Diversionary brings back queer camp horror classic ‘The Mystery of Irma Vep’
San Diego actors Luke Harvey Jacobs and Bryan Banville will play eight characters and perform 35 backstage costume changes in the Charles Ludlam comedy
Twenty years ago this month, San Diego’s Diversionary Theatre produced Charles Ludlam’s campy, queer gothic horror comedy “The Mystery of Irma Vep.” This week, it returns.
Inspired by classic B-movies of the 1940s and ‘50s — like “Rebecca” and “The Mummy’s Curse” — “Irma Vep” features two actors playing eight characters with the help of 35 fast-paced costume changes. Set at a spooky English manor on the moors, it’s the story of Lady Enid, the second wife of Egyptologist Lord Edgar, and the mysterious death of his first wife, Irma Vep. Other characters in the story are some of the manor’s staff, a werewolf and a vampire.
Ludlam, who passed away in 1987, and his longtime companion Everett Quinton originated all the roles in the play’s 1984 debut. For this production at Diversionary, the roles will be played by longtime San Diego actors Luke Harvey Jacobs and Bryan Banville.
Jacobs, a San Diego native who grew up in El Cajon, stars as Lady Enid, the manor’s groundskeeper Nicodemus and a few other characters. He has been performing onstage in musicals since age 9 and has also worked as a professional choreographer since 2017. Jacobs has performed on virtually every professional stage in San Diego County, including in multiple shows at Cygnet Theatre, San Diego Musical Theatre and Moonlight Stage Productions. He was also featured in the cast of the Old Globe’s 2021 production of “Hair.”
Jacobs talked about “Irma Vep,” which opened in previews on Thursday, in a recent email interview.
Q: Had you seen “The Mystery of Irma Vep” before you were cast in the show?
A: I like to think myself well-versed in the queer theatrical canon, but this one had totally escaped me. Charles Ludlam, like the Oscar Wildes and the Noel Cowards before him, wrote material that really requires a long chew on the content. It’s really verbose and flowery, and it takes some sifting through to find intent. I find that very queer. Very clever, referential content that you have to let wash over you and absorb over time. Sometimes it’s pure, delicious absurdity — not intended to be understood — but the cool audience members would never let on that they don’t ‘get it.’ That is very queer.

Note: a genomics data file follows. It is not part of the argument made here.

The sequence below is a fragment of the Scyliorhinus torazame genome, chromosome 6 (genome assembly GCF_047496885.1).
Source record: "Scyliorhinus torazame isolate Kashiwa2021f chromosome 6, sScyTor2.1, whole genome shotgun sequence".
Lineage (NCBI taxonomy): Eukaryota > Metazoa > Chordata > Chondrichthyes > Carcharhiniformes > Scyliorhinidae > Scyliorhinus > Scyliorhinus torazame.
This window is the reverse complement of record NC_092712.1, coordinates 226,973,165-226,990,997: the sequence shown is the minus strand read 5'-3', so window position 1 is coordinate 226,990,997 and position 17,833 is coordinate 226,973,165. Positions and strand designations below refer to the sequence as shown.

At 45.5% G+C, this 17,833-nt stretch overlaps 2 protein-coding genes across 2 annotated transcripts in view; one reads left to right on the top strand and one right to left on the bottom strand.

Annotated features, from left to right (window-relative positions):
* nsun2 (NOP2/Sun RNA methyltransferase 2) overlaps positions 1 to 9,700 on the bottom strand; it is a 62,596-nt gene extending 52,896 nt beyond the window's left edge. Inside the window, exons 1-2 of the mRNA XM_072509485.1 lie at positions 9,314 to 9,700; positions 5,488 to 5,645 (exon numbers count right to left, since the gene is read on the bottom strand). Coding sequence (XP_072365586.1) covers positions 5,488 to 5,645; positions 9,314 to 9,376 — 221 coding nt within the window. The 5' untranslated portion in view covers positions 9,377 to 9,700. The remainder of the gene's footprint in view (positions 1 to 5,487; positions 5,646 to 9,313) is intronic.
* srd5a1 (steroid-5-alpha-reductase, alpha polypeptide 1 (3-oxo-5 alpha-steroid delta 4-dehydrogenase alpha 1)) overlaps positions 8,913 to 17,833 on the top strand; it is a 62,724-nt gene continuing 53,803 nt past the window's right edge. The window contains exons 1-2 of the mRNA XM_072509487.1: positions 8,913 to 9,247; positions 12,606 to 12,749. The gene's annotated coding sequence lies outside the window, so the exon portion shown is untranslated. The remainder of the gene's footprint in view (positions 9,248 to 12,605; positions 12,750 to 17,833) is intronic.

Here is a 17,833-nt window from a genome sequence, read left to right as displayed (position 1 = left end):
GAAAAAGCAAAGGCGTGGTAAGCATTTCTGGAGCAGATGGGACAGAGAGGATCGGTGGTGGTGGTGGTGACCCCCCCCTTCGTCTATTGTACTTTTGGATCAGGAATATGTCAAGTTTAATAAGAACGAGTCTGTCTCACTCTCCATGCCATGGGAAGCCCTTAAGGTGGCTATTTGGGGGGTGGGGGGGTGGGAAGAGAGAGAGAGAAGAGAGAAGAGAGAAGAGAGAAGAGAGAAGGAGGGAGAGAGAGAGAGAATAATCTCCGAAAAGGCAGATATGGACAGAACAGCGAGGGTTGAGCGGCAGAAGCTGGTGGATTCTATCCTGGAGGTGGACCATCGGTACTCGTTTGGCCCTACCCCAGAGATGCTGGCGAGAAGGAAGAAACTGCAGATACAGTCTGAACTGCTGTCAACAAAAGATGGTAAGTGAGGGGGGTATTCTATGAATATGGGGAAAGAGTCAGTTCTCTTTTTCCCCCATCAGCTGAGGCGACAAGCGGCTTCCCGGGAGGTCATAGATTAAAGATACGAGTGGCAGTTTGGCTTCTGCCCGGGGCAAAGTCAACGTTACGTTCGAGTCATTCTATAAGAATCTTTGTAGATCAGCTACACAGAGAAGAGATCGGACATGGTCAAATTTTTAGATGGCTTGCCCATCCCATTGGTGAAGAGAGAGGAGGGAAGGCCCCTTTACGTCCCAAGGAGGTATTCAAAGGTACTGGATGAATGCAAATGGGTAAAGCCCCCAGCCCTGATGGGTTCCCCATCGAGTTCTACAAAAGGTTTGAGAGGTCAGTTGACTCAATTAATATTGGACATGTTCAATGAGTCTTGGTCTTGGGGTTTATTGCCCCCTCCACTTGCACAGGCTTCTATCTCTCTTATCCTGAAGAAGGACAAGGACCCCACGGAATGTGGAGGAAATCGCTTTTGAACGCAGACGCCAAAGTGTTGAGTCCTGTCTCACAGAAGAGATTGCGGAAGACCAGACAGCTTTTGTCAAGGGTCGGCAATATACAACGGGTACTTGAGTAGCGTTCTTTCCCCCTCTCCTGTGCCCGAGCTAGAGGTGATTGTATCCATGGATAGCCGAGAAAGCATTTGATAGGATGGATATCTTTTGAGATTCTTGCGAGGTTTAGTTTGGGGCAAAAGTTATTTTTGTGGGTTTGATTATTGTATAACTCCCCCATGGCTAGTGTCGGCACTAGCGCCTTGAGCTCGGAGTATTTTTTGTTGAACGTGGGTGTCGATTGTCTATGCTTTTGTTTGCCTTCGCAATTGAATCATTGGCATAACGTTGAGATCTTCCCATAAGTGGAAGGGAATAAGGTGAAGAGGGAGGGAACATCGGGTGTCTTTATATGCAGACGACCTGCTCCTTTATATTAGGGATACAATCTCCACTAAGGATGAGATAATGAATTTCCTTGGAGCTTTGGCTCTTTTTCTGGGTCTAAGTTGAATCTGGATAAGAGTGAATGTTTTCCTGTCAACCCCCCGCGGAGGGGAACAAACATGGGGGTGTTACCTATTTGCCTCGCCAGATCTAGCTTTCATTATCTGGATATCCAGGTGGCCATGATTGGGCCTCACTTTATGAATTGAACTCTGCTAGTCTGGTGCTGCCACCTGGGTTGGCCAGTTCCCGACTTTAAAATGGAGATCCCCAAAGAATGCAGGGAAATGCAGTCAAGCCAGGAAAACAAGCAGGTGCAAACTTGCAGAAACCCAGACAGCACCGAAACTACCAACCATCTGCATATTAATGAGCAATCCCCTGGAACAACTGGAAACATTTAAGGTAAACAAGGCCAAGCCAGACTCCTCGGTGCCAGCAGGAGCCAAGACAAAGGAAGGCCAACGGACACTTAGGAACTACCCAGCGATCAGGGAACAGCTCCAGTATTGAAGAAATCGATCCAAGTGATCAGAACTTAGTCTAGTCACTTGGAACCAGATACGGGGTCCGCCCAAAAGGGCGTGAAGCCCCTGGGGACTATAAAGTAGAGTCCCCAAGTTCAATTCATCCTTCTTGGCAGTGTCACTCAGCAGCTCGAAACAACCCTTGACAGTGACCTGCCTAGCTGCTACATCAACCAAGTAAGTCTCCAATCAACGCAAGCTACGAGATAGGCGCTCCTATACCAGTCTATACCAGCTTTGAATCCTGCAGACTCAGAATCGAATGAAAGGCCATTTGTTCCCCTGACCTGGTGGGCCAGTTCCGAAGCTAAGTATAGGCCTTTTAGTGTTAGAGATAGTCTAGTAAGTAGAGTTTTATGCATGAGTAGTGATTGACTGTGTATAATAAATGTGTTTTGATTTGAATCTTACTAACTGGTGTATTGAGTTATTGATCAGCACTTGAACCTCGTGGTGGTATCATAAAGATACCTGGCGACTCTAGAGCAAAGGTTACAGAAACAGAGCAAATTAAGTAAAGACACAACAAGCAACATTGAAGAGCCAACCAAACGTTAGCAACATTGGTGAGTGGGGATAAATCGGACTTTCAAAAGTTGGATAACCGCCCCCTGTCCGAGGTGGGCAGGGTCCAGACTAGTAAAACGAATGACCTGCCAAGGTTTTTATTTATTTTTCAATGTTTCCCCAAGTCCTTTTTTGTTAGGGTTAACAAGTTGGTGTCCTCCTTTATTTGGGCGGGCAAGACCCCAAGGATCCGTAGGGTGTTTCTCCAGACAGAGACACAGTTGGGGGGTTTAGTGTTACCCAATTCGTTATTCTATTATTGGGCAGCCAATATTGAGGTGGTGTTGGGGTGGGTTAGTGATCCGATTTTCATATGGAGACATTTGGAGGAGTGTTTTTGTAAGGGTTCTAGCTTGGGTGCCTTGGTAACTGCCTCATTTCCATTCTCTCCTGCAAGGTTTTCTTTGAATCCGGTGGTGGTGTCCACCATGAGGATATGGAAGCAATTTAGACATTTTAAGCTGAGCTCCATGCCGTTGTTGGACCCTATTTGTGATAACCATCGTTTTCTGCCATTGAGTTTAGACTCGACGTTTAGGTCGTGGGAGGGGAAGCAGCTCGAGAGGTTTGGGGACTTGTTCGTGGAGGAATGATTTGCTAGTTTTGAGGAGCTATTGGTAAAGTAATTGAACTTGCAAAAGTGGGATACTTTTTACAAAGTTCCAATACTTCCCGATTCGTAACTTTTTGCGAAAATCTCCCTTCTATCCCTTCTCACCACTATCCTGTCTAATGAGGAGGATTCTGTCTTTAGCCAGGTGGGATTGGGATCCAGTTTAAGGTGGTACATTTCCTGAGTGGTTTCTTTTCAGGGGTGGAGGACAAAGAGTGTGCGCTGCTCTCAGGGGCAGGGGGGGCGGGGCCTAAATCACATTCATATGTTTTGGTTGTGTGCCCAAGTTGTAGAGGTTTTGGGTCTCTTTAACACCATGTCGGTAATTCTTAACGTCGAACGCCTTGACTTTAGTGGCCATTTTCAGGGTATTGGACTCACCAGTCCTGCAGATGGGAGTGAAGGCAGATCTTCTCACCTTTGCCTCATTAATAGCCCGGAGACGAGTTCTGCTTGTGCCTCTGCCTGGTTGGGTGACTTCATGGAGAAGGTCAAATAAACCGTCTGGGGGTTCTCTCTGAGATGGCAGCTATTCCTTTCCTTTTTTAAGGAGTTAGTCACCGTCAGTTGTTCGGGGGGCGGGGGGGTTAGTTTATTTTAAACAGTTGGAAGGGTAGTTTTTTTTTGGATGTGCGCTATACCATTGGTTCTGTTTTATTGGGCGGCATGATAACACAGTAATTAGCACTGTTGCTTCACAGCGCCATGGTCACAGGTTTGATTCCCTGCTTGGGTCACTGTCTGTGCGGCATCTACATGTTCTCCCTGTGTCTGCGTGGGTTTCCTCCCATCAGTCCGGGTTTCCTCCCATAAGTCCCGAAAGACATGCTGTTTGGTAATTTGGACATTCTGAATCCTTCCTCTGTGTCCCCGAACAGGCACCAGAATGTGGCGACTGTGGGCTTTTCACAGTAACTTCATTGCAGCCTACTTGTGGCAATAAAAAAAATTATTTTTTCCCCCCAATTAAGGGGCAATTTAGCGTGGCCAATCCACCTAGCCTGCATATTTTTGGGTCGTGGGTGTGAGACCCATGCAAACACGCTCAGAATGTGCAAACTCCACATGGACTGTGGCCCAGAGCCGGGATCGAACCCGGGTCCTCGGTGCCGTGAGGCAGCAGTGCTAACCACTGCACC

Q: What have rehearsals been like with your castmate Bryan? Has it been exhausting?
A: Exhausting is an understatement. I don’t think I’ve ever been in a show where I wasn’t able to go offstage for a minute or two and decompress ... prepare for my next scene ... wrap my head around where I need to be next. ... In this show, those pauses are a 30-second quick change. It’s nuts. Given those circumstances, you really have to lean on your scene partner. Luckily, Bryan Banville and I have worked together quite a bit together. There was a season or two where we were involved in 10 or 12 months of shows together. I’ll never get those years back. ... Bryan and I are very good friends. It’s made this process possible. The level of trust and intimacy we’ve had to dive into very quickly would be challenging without some prior familiarity. We have very similar senses of humor and approaches to theater-making, as well. I respect the hell out of Bryan, but please don’t ever mention that to him.
Q: What has been the most fun about bringing Enid (and your other characters) to life?
A: I think in every queer person of a certain age, there is a classic film/stage diva crouching inside them. I’ve been letting her out throughout my life here and there (onstage and off), but with this show, she’s really able to make a grand and proper entrance. The unique difficulty is how vastly different my two main characters are (Lady Enid and Nicodemus). I get to be the trope-ish, delicate lady of the house and 15 seconds later have to be a crusty groundskeeper. What a transformation.
‘The Mystery of Irma Vep’
When: 7 p.m. Thursdays. 8 p.m. Fridays and Saturdays. 2 p.m. Sundays. Through Dec. 24
Where: Diversionary Theatre, 4545 Park Blvd., San Diego
Phone: (619) 220-0097
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